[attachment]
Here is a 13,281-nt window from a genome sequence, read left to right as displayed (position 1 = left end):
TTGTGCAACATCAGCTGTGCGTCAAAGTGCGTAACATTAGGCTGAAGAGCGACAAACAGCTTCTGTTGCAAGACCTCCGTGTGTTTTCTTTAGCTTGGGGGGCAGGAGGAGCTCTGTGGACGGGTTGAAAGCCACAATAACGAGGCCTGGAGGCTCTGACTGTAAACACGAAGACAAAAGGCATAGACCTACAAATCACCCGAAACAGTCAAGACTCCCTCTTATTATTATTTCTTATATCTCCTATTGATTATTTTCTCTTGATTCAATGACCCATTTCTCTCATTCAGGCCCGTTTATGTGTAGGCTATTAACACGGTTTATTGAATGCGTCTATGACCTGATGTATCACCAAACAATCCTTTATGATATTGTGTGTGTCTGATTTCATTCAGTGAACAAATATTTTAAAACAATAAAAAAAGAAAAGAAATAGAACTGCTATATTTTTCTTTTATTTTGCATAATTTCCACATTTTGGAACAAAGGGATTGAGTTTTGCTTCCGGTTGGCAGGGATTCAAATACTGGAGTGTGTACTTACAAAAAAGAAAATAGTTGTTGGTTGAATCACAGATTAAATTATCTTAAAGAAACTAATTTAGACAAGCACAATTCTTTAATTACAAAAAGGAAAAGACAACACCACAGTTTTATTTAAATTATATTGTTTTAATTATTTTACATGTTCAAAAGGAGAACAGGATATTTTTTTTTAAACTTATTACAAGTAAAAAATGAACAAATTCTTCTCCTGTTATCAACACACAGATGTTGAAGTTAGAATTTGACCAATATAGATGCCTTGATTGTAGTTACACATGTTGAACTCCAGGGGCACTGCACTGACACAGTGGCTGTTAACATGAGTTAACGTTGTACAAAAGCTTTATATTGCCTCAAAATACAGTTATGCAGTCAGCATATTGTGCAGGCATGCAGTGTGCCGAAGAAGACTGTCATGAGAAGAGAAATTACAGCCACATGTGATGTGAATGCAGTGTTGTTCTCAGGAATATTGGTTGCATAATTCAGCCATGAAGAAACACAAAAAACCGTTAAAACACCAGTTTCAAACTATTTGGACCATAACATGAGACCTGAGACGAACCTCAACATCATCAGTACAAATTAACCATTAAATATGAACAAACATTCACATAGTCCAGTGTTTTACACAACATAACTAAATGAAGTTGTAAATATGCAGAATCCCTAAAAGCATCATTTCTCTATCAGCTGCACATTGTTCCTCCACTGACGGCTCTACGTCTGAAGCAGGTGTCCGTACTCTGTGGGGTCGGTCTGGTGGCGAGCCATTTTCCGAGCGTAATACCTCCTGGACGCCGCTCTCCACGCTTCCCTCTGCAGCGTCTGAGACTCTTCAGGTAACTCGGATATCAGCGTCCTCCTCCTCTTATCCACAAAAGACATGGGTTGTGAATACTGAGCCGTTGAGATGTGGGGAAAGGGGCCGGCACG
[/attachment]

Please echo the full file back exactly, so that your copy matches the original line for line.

Here is a 13,281-nt window from a genome sequence, read left to right as displayed (position 1 = left end):
TTGTGCAACATCAGCTGTGCGTCAAAGTGCGTAACATTAGGCTGAAGAGCGACAAACAGCTTCTGTTGCAAGACCTCCGTGTGTTTTCTTTAGCTTGGGGGGCAGGAGGAGCTCTGTGGACGGGTTGAAAGCCACAATAACGAGGCCTGGAGGCTCTGACTGTAAACACGAAGACAAAAGGCATAGACCTACAAATCACCCGAAACAGTCAAGACTCCCTCTTATTATTATTTCTTATATCTCCTATTGATTATTTTCTCTTGATTCAATGACCCATTTCTCTCATTCAGGCCCGTTTATGTGTAGGCTATTAACACGGTTTATTGAATGCGTCTATGACCTGATGTATCACCAAACAATCCTTTATGATATTGTGTGTGTCTGATTTCATTCAGTGAACAAATATTTTAAAACAATAAAAAAAGAAAAGAAATAGAACTGCTATATTTTTCTTTTATTTTGCATAATTTCCACATTTTGGAACAAAGGGATTGAGTTTTGCTTCCGGTTGGCAGGGATTCAAATACTGGAGTGTGTACTTACAAAAAAGAAAATAGTTGTTGGTTGAATCACAGATTAAATTATCTTAAAGAAACTAATTTAGACAAGCACAATTCTTTAATTACAAAAAGGAAAAGACAACACCACAGTTTTATTTAAATTATATTGTTTTAATTATTTTACATGTTCAAAAGGAGAACAGGATATTTTTTTTTAAACTTATTACAAGTAAAAAATGAACAAATTCTTCTCCTGTTATCAACACACAGATGTTGAAGTTAGAATTTGACCAATATAGATGCCTTGATTGTAGTTACACATGTTGAACTCCAGGGGCACTGCACTGACACAGTGGCTGTTAACATGAGTTAACGTTGTACAAAAGCTTTATATTGCCTCAAAATACAGTTATGCAGTCAGCATATTGTGCAGGCATGCAGTGTGCCGAAGAAGACTGTCATGAGAAGAGAAATTACAGCCACATGTGATGTGAATGCAGTGTTGTTCTCAGGAATATTGGTTGCATAATTCAGCCATGAAGAAACACAAAAAACCGTTAAAACACCAGTTTCAAACTATTTGGACCATAACATGAGACCTGAGACGAACCTCAACATCATCAGTACAAATTAACCATTAAATATGAACAAACATTCACATAGTCCAGTGTTTTACACAACATAACTAAATGAAGTTGTAAATATGCAGAATCCCTAAAAGCATCATTTCTCTATCAGCTGCACATTGTTCCTCCACTGACGGCTCTACGTCTGAAGCAGGTGTCCGTACTCTGTGGGGTCGGTCTGGTGGCGAGCCATTTTCCGAGCGTAATACCTCCTGGACGCCGCTCTCCACGCTTCCCTCTGCAGCGTCTGAGACTCTTCAGGTAACTCGGATATCAGCGTCCTCCTCCTCTTATCCACAAAAGACATGGGTTGTGAATACTGAGCCGTTGAGATGTGGGGAAAGGGGCCGGCACG